Canada is sending one of its strongest figure skating teams ever to next month’s Olympic Winter Games.
The 17 nominated athletes make Canada the largest figure skating team in the world, with three ice dance couples, three pairs, three women and two men.
Here is who is headed to PyeongChang 2018:
Tessa Virtue and Scott Moir will make their anticipated return to the Olympic stage with their eyes squarely on their second ice dance gold medal. The duo’s display of passion and emotion on the ice has not only won over the hearts of figure skating fans everywhere, but has also won Virtue and Moir gold at almost every event for two consecutive years.
Upon their return from a two-year break after Sochi 2014, the three-time Olympic medallists won their third world title in 2017, followed by their eighth national title this past weekend.
Virtue and Moir will undoubtedly skate their heart out in PyeongChang for the chance at a fairytale ending to their spectacular comeback.
Joining them will be Kaitlyn Weaver and Andrew Poje as well as Piper Gilles and Paul Poirier. Sochi 2014 Olympians Weaver and Poje claimed back-to-back world medals in 2014 and 2015. They finished fourth at the world championships by less than half a point in 2017.
Gilles and Poirier turned their disappointment from not qualifying for Sochi 2014 into fuel for the last four years, which saw them place in the top eight at every world championship since. While Gilles will be making her Olympic debut, Poirier is returning for the first time since Vancouver 2010 where he competed with his former partner.
Leading the pairs pack will be two-time world champions and seven-time national champions Meagan Duhamel and Eric Radford. This decorated pair left Sochi 2014 with silver medals around their necks from the team event, but still with a hunger for Olympic gold. Highlights from this season were their victory at Skate Canada International and their fourth straight medal at the Grand Prix Final.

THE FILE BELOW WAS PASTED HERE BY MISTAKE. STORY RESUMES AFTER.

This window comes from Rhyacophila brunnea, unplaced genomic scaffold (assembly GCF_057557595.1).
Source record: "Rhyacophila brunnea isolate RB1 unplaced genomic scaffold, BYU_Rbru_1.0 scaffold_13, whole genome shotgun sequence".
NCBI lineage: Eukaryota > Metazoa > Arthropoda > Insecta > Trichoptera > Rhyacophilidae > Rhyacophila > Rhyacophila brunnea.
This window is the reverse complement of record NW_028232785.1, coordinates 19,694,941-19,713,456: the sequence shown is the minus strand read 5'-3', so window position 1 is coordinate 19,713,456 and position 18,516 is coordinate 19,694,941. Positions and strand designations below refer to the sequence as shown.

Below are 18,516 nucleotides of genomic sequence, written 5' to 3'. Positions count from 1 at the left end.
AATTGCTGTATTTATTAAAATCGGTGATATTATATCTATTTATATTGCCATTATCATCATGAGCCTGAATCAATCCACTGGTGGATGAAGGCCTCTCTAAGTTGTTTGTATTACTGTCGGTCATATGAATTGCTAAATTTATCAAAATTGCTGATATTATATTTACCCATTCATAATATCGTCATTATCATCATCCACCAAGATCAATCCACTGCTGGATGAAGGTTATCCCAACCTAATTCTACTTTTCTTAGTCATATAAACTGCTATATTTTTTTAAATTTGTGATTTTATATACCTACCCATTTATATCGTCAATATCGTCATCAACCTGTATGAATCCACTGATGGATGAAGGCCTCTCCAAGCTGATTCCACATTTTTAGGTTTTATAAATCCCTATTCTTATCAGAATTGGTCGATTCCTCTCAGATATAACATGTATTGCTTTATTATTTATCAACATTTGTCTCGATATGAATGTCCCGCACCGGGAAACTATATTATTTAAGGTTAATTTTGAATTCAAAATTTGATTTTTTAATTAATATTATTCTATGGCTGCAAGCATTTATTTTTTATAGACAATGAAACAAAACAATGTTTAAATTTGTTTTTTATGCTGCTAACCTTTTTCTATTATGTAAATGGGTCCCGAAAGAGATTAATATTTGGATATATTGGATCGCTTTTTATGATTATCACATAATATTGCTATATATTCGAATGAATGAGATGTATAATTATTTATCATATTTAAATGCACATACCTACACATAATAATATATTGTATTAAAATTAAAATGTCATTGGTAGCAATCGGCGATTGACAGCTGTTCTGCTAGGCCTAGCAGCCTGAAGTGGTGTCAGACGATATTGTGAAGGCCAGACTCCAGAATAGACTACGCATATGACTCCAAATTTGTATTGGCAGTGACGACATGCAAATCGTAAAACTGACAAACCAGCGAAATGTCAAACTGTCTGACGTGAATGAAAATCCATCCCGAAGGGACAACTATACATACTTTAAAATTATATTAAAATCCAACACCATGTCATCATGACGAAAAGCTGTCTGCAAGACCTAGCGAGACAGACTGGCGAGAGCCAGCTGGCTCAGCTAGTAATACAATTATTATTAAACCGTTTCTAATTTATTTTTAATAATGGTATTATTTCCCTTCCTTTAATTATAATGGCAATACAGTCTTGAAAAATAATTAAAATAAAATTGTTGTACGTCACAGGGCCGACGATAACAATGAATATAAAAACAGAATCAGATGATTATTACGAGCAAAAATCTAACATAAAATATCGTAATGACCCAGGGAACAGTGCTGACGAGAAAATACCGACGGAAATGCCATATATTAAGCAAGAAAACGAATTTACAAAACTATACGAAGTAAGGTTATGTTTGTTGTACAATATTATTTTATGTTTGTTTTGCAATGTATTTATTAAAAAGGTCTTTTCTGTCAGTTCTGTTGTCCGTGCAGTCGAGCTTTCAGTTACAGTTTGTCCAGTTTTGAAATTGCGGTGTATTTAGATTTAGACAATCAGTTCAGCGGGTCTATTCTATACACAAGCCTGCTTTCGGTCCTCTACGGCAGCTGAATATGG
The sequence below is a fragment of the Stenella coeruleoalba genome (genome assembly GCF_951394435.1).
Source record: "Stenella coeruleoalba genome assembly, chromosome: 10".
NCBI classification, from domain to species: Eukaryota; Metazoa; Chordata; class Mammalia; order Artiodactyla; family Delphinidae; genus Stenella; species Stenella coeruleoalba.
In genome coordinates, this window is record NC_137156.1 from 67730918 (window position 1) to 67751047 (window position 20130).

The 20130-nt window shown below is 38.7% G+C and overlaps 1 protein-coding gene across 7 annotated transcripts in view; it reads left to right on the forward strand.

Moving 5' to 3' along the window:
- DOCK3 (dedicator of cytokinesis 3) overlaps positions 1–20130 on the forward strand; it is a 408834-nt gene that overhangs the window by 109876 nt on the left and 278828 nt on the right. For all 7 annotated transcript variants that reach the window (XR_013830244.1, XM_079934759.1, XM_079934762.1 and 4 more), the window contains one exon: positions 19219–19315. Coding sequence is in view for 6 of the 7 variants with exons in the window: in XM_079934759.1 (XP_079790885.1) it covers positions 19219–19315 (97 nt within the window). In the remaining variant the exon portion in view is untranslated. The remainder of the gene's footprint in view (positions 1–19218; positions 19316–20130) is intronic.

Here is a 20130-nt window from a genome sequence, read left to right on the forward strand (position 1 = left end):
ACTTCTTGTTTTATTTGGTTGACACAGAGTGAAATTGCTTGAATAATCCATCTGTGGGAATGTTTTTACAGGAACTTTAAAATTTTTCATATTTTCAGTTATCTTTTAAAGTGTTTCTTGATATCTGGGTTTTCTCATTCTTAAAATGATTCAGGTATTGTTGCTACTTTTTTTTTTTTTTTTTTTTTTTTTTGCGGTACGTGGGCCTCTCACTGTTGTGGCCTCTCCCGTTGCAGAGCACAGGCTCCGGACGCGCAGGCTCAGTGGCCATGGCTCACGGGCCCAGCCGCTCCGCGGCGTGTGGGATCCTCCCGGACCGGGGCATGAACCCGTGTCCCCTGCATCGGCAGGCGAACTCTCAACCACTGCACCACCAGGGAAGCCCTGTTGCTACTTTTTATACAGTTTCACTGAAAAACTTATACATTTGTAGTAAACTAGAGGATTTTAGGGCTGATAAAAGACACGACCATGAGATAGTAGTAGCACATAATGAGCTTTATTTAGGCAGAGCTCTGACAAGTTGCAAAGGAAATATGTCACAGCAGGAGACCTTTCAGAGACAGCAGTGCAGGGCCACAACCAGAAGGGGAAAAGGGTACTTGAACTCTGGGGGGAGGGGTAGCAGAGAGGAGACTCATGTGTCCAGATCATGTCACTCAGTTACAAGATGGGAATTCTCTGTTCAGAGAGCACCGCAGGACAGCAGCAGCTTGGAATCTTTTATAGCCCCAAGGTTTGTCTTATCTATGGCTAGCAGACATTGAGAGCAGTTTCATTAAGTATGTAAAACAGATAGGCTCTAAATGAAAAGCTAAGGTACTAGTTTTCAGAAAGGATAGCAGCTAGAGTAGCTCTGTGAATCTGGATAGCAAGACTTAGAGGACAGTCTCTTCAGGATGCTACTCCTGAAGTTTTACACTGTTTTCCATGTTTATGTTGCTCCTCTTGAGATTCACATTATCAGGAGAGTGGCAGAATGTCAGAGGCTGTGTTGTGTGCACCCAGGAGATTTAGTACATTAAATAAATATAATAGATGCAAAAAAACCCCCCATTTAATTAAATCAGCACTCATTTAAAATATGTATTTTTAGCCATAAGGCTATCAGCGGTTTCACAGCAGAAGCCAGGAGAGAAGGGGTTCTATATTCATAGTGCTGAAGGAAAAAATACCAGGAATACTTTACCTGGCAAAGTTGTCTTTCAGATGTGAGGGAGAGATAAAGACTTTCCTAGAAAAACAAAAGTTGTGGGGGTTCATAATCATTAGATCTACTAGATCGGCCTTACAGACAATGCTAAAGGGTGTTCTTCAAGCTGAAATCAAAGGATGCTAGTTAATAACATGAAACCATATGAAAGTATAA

Séguin and Bilodeau are a thrilling young team who will make their first Olympic appearance. They had a stellar junior career, highlighted by a victory at the Junior Grand Prix Final in 2014 and a silver at the world junior championships in 2015. Their first couple of seasons as senior competitors were marred by injury problems, but they were spectacular in winning silver at the 2018 Canadian Championships.
Moore-Towers, who was part of Canada’s silver medal-winning team at Sochi 2014, returns to the Games with a new partner in Marinaro. They’ve won a couple of Grand Prix medals together, including a bronze this season at the Cup of China.
Last season, Kaetlyn Osmond and Gabrielle Daleman made history by becoming the first Canadian women to share the podium at the world championships. Osmond took silver while Daleman claimed bronze. Both are now headed to their second Olympic Games.
This weekend it was Daleman who was the star, winning her second national title on her 20th birthday with a Canadian record score despite battling a bout of pneumonia. She was well-trained for that, having competed through various illnesses all season.
In Sochi, Osmond won silver in the team event but is looking for some solo hardware after a spectacular fall Grand Prix season. She won gold at Skate Canada International and made her second straight appearance at the Grand Prix Final where she won bronze.
Rounding out the women’s team is Larkyn Austman. She served as a flower retriever at Vancouver 2010 and will now live out her dream of competing on Olympic ice. Austman was junior national champion back in 2013 and this weekend stood on the national podium for the first time as a senior, winning bronze with two of her best performances.
Making his third and final Olympic appearance will be one of Canada’s greatest male figure skaters ever, Patrick Chan. Coming off his record 10th national title, he’s put his focus on having clean skates in PyeongChang in hopes of helping Canada win gold in the team event.
The three-time world champion doesn’t have quite the quad firepower of the world’s current top-ranked men, but at the Olympic Games, anything can happen.
Making his Olympic debut will be Keegan Messing, fresh off a silver medal at the Canadian championships. The charismatic skater is a natural entertainer who also has the technical goods. He placed an impressive fifth at NHK Trophy this fall, his first Grand Prix event on foreign ice.
The figure skating competition at PyeongChang 2018 will begin with the team event, with the first skates happening the day of the Opening Ceremony on February 9. Those medals will be awarded on February 12. The pairs’ free skate is on February 15, the men’s free skate on February 17, the free dance on February 20, and the women’s free skate will close things out on February 23.